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Everything evolves. Simply stated, the gradual development of something from a simple to a more complex form is what evolution is all about. When something ceases to evolve, yet still exists, it becomes classified as a living fossil. One example is the Ginkgo Biloba tree. It took millions of years for this evolution to cease. This all happened without any help from humans.

When we think of our relationship with technology, it is apparent that we are nowhere near the point of realizing the end of the technological evolution. Even if we consider the earliest human technological achievements, such as how to transport water uphill, we are still many years away from exhausting our imaginations as well as our technological capabilities. However, just as a tree is susceptible to the forces of nature, we have learned that our greatest achievements can be undermined by the same human inspirational ingenuity.

The evolution of critical infrastructure

A more modern example of the evolution of technology is in the area of critical infrastructure and operational technology (OT). Water and wastewater systems are just one classification of critical infrastructure. We have certainly come a long way since Archimedes’ spiral, but we have also become more capable in our destructive capabilities. 

Many of the devices that control all sectors of critical infrastructure were designed as stand-alone mechanisms. To clarify, these types of devices, such as programmable logic controllers (PLC), have been around for decades but were never connected – nor were they ever intended to be – to the Internet. While this evolution has brought ease of use and remote access, it opens the door to a whole new set of challenges.

These devices typically have up to 20-year lifecycles without being updated, upgraded, or patched. Malicious actors are finding ways to get these devices to do things they weren’t intended to do. Attacks against PLC devices are rivaling those of popular consumer-grade operating systems, garnering CVSS Base Scores that demand immediate attention.

A time for education and awareness

In order to overcome these challenges, education and awareness are key. These systems now need more than just physical security; they need Internet Protocol-based security—or more affectionately called “cybersecurity.” Devices need to be updated or upgraded more frequently, and if that can’t happen, there needs to be more stringent controls to block unwanted traffic from getting to these devices.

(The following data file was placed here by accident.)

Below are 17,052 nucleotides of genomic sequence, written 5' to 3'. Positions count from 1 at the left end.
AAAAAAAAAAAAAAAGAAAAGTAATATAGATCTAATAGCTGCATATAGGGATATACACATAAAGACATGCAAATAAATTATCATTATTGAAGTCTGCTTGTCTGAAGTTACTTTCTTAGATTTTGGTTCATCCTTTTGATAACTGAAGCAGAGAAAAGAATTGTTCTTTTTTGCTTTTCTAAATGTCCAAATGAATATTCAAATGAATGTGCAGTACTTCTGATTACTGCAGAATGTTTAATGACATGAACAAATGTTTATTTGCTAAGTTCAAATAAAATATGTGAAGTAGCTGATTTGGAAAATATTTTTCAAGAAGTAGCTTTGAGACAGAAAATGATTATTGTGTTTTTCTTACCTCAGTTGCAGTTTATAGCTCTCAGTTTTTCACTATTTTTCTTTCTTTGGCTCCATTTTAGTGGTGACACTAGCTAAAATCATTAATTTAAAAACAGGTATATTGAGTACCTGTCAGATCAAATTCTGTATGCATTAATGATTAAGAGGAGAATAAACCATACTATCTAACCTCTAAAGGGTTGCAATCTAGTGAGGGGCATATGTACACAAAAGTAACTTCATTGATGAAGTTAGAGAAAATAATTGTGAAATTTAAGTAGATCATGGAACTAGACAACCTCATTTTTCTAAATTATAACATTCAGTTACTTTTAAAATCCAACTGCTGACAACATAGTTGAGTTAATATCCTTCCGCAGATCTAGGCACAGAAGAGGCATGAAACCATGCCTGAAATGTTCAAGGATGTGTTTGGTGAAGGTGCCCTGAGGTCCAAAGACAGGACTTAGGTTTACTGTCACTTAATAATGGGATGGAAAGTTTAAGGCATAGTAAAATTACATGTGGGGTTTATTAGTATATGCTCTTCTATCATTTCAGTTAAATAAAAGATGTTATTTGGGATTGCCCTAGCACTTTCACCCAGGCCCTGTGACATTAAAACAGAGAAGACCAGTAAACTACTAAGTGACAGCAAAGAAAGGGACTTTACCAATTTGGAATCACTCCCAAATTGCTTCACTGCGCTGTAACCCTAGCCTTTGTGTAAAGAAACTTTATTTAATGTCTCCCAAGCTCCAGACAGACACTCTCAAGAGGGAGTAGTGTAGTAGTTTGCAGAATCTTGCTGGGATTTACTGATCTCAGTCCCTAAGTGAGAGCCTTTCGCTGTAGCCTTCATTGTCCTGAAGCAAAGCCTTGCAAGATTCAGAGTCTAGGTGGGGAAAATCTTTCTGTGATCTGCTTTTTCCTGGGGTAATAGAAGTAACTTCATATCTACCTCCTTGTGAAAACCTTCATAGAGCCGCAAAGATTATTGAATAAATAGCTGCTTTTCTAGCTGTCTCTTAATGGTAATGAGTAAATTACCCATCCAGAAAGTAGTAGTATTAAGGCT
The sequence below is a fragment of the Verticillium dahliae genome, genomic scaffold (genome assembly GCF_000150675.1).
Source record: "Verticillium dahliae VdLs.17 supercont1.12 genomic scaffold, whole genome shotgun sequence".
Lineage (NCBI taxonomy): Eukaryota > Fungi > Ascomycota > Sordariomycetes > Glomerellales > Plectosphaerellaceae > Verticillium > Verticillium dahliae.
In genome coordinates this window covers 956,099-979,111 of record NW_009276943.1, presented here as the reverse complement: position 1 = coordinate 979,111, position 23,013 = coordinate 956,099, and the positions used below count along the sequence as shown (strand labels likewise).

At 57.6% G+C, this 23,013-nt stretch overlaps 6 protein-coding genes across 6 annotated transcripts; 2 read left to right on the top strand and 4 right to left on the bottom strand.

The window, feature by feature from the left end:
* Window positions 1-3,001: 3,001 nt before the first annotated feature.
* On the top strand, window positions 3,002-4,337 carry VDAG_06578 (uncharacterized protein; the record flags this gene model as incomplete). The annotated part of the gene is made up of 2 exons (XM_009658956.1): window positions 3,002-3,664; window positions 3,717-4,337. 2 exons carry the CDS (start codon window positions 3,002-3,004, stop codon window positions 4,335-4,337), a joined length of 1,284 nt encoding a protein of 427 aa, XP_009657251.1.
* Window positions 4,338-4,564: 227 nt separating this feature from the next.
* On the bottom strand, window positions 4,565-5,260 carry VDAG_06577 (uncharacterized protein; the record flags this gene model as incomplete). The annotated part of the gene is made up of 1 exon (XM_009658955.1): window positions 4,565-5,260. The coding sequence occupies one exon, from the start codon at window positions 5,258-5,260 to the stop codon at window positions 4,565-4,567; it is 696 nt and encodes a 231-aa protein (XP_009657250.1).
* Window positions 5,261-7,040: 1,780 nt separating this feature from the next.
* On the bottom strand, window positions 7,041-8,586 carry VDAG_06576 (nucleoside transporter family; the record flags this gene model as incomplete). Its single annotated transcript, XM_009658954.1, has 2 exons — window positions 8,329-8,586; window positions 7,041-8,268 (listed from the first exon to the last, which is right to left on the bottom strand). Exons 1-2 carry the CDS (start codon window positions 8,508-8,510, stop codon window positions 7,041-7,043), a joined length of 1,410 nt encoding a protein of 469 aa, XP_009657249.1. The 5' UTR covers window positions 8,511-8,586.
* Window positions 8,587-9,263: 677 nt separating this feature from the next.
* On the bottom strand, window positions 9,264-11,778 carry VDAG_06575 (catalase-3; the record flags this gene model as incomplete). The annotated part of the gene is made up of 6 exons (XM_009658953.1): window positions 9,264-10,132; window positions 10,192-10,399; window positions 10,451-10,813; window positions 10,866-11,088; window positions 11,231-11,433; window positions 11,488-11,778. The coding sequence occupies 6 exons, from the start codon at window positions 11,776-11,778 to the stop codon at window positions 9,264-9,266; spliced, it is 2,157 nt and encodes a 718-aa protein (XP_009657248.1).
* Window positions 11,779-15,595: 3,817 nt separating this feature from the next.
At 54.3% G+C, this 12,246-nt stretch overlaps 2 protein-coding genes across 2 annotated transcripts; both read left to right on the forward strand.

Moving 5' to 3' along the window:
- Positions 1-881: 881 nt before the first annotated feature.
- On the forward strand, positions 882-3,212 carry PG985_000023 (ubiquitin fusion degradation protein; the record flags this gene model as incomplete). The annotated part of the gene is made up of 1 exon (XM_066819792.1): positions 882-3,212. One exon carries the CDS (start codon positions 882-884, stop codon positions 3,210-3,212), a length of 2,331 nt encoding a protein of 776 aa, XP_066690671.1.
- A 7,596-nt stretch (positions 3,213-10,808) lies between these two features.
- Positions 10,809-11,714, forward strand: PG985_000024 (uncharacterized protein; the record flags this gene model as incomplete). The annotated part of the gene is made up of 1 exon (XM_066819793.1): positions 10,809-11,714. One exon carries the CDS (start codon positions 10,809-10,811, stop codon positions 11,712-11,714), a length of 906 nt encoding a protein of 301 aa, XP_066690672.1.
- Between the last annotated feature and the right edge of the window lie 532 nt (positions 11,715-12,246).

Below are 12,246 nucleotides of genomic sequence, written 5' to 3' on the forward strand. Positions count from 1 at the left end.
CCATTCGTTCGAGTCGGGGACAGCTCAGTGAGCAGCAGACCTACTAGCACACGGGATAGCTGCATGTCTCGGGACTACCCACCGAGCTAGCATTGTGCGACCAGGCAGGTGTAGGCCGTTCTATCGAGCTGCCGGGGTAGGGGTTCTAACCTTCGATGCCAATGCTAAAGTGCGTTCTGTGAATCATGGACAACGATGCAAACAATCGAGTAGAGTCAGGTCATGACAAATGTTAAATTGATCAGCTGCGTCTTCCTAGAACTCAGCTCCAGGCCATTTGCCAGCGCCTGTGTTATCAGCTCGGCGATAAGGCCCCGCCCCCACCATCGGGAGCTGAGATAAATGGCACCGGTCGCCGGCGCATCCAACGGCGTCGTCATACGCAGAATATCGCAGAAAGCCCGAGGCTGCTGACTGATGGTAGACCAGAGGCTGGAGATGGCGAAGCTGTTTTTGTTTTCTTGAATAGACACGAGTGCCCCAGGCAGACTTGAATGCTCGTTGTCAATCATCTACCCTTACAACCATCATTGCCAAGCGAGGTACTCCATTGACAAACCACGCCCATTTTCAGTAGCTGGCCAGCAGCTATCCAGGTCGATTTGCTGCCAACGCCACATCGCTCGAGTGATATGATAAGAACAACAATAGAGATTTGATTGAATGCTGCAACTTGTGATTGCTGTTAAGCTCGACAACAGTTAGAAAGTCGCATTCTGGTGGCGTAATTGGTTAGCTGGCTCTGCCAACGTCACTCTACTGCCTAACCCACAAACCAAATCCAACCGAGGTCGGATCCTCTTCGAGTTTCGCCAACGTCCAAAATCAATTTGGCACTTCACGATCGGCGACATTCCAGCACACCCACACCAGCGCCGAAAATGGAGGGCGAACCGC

For example, a logic controller should only talk to a certain engineering workstation or Human Machine Interface (HMI). A PLC should only receive certain types of packets to determine if, for example, the valve should be on or off or set to a specific level. If an unexpected command is sent to the controller, such as a command causing it to spin faster than its normal operating threshold, that instruction be dropped, logged, and flagged for further investigation. 

A logic controller that openly accepts commands from the Internet is extremely vulnerable. Obviously, as well, a compromised workstation that issues commands to a PLC is also a problem. One of the key impacts to this has been the COVID-19 pandemic. As people were forced to work from home, organizations have had to rapidly enable their workforce to work remotely. Remote access has greatly accelerated the need for security. Prior to the pandemic, many of these companies strictly prohibited remote work, but they were forced to adapt in order to function. Many devices that were already IP based now needed to be controlled remotely for the first time. It was crucial to build that access securely. 

As things begin to open up and resume under these new rules of working, there are three groups of mindsets:

  • The traditionalists who say that everything should go back to the way they were.
  • The futurists who say the time is now to continue working remotely and never go back to the office again.
  • Those who are somewhere in between.

It may be surmised that the majority of folks will fall somewhere in between. Given that the pandemic lasted far longer than anyone anticipated, organizations reluctantly began their digital transformation. Some opted to go all-out, and some slowly did the bare minimum to keep their businesses running. Thus, the need for more diligent cybersecurity is only going to grow. Organizations need to take a pragmatic approach by focusing on topics such as:

  • Understanding what devices they have on their network.
  • Understanding what devices are communicating to other devices, whether internally or externally.
  • Understanding the risk posture of those devices, whether it is based on vulnerabilities or how they are configured.

Based on those three points, there will then need to be a focus on mitigating the identified risks and ensuring the network is properly segmented and properly monitored.

The Center for Internet Security publishes the Critical Security Controls, which helps organizations to plan how to build their security programs in a simple and pragmatic manner. This is a great resource for people who are responsible for critical infrastructure and OT security to implement when building out their program. They can also partner with their counterparts on the IT side of the business to create synergies within the organization.

Evolution happens both out of necessity and to make our lives easier. In this case, the cybersecurity posture of critical infrastructure must evolve to be more secure. We have a long way to go before any of our ingenuity becomes a living fossil.

Discover how Tripwire helps secure critical infrastructure today: https://www.tripwire.com/solutions/industrial-control-systems.